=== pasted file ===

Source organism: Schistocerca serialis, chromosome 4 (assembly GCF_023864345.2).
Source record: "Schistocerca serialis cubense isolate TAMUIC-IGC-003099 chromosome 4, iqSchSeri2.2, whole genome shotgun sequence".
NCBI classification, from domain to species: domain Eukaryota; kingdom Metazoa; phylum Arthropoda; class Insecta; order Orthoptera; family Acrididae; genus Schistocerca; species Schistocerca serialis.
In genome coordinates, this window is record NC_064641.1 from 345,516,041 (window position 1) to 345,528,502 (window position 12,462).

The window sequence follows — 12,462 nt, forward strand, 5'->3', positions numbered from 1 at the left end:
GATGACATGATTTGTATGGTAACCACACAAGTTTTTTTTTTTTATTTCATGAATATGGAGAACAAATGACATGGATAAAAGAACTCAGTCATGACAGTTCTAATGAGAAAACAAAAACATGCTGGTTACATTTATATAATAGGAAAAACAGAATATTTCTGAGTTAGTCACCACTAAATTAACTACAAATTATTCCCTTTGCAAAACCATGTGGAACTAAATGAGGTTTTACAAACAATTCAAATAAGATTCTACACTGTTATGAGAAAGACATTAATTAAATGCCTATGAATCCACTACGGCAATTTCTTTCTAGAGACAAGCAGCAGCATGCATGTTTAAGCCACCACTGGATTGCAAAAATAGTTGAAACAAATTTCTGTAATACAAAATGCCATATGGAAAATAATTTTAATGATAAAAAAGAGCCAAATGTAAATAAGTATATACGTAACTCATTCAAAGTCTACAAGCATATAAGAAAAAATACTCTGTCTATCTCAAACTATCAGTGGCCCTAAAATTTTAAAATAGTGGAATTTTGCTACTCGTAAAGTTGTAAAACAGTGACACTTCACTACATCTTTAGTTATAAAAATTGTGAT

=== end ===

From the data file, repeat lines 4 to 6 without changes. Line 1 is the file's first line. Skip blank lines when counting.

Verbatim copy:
In genome coordinates, this window is record NC_064641.1 from 345,516,041 (window position 1) to 345,528,502 (window position 12,462).

The window sequence follows — 12,462 nt, forward strand, 5'->3', positions numbered from 1 at the left end:
GATGACATGATTTGTATGGTAACCACACAAGTTTTTTTTTTTTATTTCATGAATATGGAGAACAAATGACATGGATAAAAGAACTCAGTCATGACAGTTCTAATGAGAAAACAAAAACATGCTGGTTACATTTATATAATAGGAAAAACAGAATATTTCTGAGTTAGTCACCACTAAATTAACTACAAATTATTCCCTTTGCAAAACCATGTGGAACTAAATGAGGTTTTACAAACAATTCAAATAAGATTCTACACTGTTATGAGAAAGACATTAATTAAATGCCTATGAATCCACTACGGCAATTTCTTTCTAGAGACAAGCAGCAGCATGCATGTTTAAGCCACCACTGGATTGCAAAAATAGTTGAAACAAATTTCTGTAATACAAAATGCCATATGGAAAATAATTTTAATGATAAAAAAGAGCCAAATGTAAATAAGTATATACGTAACTCATTCAAAGTCTACAAGCATATAAGAAAAAATACTCTGTCTATCTCAAACTATCAGTGGCCCTAAAATTTTAAAATAGTGGAATTTTGCTACTCGTAAAGTTGTAAAACAGTGACACTTCACTACATCTTTAGTTATAAAAATTGTGAT